528. Could I move on to the issue of the £20 million and follow up slightly what the Chairman was asking? I certainly understood Mr Casey's letter to correspond directly with what you have already written to this Committee about, and I think Mr Casey's view of what WNSL's view was came from WNSL's evidence to this Committee, in which they did say that they expected to pay the tranches back at subsequent dates following on. I do not know if you have had a chance to read Sir Nigel Mobbs' evidence to us a couple of weeks ago? When I asked you on 6 February about your meeting with Mr Bates at your house in December 1999, you said "We had quite a number of discussions prior to the crucial funding meeting with Ken Bates between my officials, the Football Association and Sport England." Why did you not tell us that you had appointed Sir Nigel Mobbs to undertake these discussions on your behalf?  (Mr Smith) There was no formal appointment of Sir Nigel Mobbs. I had asked him to assist as an honest broker between the various parties to see what might be achievable. I have to say, he fulfilled that role with considerable expertise and great helpfulness.

  529. Why did you not tell us on the previous occasions when we have discussed this in great detail that that is what he had done, and that effectively when Mr Bates arrived at your house that day the deal had already been done?  (Mr Smith) I think I did indicate to the Committee at some stage that that meeting was a confirmation meeting, it was not a negotiating meeting. Precisely how we arrived at that position did not at the time appear to be material.

  530. He told us also that you had originally suggested a figure of £40 million should be returned. Were you satisfied with the £20 million, or would you have liked more?  (Mr Smith) I was satisfied that the £20 million was both fair and represented what was achievable.

  531. When we subsequently published our Report and the department replied—as always happens with Select Committee reports—Sir Nigel's letter to you was appended to the document as an appendix. He told us in a letter which we have just received that he did not even know that was going to happen. Do you not think that is quite extraordinary?  (Mr Smith) I certainly appended it on the assumption that I had made at the time that he had been informed and consulted that we were going to do so. It has come as something of a surprise seeing his letter to the Committee that says he was not, and I would certainly want to apologise to him for that omission.

  532. Presumably the reason you appended the letter was because at a superficial level the letter very strongly supported your refuting of this Committee's Report on Wembley. He said that he felt that having the athletics track at Wembley would provide a blight, with reference to a possible Olympic bid for 2012. Of course, most of our Report has to do with the issue of holding athletics at Wembley in 2005, and we were a little surprised that he told us that he had actually advised you that it was perfectly conceivable for athletics to be held at Wembley in 2005. So you were actually using the letter under slightly false pretences.  (Mr Smith) Not at all. If I had been seeking to do that I would have quoted partially from the letter rather than providing it in its entirety to the Committee. However, I would point out that Sir Nigel Mobbs' advice to us was certainly that it was feasible to hold the 2005 World Athletics Championships at Wembley. We indeed confirmed that ourselves at the time. However, he also said that there were very considerable problems, particularly in relation to the provision of the warm-up facilities. It was the warm-up facilities as much as it was the difficulties of the concrete platform that dictated the view that we held.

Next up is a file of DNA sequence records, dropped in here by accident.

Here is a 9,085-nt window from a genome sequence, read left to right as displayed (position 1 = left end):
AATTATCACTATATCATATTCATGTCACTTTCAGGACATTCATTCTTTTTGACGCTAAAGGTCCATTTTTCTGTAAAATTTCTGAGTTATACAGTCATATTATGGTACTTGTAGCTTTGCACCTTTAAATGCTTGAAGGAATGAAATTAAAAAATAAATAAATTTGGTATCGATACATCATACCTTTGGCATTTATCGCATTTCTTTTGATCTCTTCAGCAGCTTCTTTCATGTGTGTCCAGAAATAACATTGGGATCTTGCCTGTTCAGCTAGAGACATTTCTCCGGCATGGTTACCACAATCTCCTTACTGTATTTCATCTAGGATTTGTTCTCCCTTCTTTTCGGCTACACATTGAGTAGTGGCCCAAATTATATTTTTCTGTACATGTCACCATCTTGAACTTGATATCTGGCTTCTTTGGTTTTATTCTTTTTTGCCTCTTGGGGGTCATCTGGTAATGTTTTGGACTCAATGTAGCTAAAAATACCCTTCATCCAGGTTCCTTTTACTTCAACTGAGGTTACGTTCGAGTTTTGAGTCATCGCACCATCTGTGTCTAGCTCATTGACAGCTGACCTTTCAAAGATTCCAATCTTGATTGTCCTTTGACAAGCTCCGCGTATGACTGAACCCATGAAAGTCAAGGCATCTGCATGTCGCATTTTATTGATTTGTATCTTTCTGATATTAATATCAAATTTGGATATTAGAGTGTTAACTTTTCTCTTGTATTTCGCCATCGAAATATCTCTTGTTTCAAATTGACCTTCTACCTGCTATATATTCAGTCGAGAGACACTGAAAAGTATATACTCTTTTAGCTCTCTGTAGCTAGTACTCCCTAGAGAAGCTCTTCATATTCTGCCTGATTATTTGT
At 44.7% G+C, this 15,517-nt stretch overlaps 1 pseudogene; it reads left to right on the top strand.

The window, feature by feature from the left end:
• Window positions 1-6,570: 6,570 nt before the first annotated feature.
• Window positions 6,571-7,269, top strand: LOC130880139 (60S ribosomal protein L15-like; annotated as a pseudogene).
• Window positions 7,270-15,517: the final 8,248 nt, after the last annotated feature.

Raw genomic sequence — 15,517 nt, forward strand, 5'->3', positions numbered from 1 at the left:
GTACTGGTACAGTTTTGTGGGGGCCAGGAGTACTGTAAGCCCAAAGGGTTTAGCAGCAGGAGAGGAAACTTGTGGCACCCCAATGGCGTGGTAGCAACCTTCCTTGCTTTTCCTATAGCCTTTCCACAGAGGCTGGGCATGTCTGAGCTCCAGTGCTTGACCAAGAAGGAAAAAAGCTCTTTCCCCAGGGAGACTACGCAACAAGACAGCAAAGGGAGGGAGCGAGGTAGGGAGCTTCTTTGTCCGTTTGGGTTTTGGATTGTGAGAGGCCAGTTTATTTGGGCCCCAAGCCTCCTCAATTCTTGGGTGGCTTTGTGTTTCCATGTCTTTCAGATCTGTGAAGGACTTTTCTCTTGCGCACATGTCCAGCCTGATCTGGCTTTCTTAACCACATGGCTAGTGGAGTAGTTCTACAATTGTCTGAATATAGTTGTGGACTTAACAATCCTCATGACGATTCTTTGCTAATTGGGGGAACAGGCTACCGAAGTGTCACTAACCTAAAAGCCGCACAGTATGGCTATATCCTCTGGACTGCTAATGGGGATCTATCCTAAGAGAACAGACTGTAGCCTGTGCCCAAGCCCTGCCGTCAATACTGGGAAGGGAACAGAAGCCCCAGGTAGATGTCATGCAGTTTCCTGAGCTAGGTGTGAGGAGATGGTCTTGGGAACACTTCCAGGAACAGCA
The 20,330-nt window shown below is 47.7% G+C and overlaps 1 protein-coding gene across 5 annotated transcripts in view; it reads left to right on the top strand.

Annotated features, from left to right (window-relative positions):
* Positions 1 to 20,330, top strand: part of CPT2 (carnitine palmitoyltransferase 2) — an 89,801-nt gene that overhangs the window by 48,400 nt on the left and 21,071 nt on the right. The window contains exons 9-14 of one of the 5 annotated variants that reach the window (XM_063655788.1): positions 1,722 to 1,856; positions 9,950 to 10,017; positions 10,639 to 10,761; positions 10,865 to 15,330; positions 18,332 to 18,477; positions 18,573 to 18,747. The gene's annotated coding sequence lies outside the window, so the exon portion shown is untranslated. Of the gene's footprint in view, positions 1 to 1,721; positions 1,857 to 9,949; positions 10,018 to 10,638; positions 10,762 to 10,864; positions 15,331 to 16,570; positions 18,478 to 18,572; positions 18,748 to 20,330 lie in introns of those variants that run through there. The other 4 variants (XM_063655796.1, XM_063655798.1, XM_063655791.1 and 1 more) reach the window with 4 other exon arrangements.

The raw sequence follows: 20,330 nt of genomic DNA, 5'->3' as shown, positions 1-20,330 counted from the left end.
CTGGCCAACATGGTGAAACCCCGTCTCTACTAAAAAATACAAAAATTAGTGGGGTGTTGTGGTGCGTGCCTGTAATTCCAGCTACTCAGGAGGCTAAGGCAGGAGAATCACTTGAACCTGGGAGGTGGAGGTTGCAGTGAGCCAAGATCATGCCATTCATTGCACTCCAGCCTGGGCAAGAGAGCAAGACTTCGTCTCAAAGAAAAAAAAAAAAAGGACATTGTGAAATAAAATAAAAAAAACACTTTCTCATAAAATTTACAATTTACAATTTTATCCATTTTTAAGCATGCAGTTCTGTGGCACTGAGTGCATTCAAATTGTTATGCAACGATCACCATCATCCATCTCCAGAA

533. The Committee has had another lengthy letter from Trevor Brooking on the issue of the differing views on the costs of converting Wembley into athletics mode, but we have been through that so many times before we will not go through it again now.  (Mr Smith) I have seen the letter and I have to say that there is an assumption in that letter that it would be perfectly possible to have used the Copelands School site as the warm-up facility. Leave aside the fact that the Copelands School site is getting on for a mile away from the stadium and across a whole series of residential roads and a major railway line, the evidence which Sport England themselves gave us at the time was very clear. Indeed, at a Wembley Task Force meeting of 11 November (as I think I have indicated before to the Committee) the view of Sport England given to us very clearly at that time was that Copelands School was, and I quote, "a non-starter" as a warm-up facility. So I think one needs to take the letter that the Committee has received in the light of what was being said at the time.

  534. So you are saying that Trevor Brooking's letter is not accurate?  (Mr Smith) I am saying that Copelands School was never—and Sport England took this view at the time—a sensible place to look to build a warm-up facility.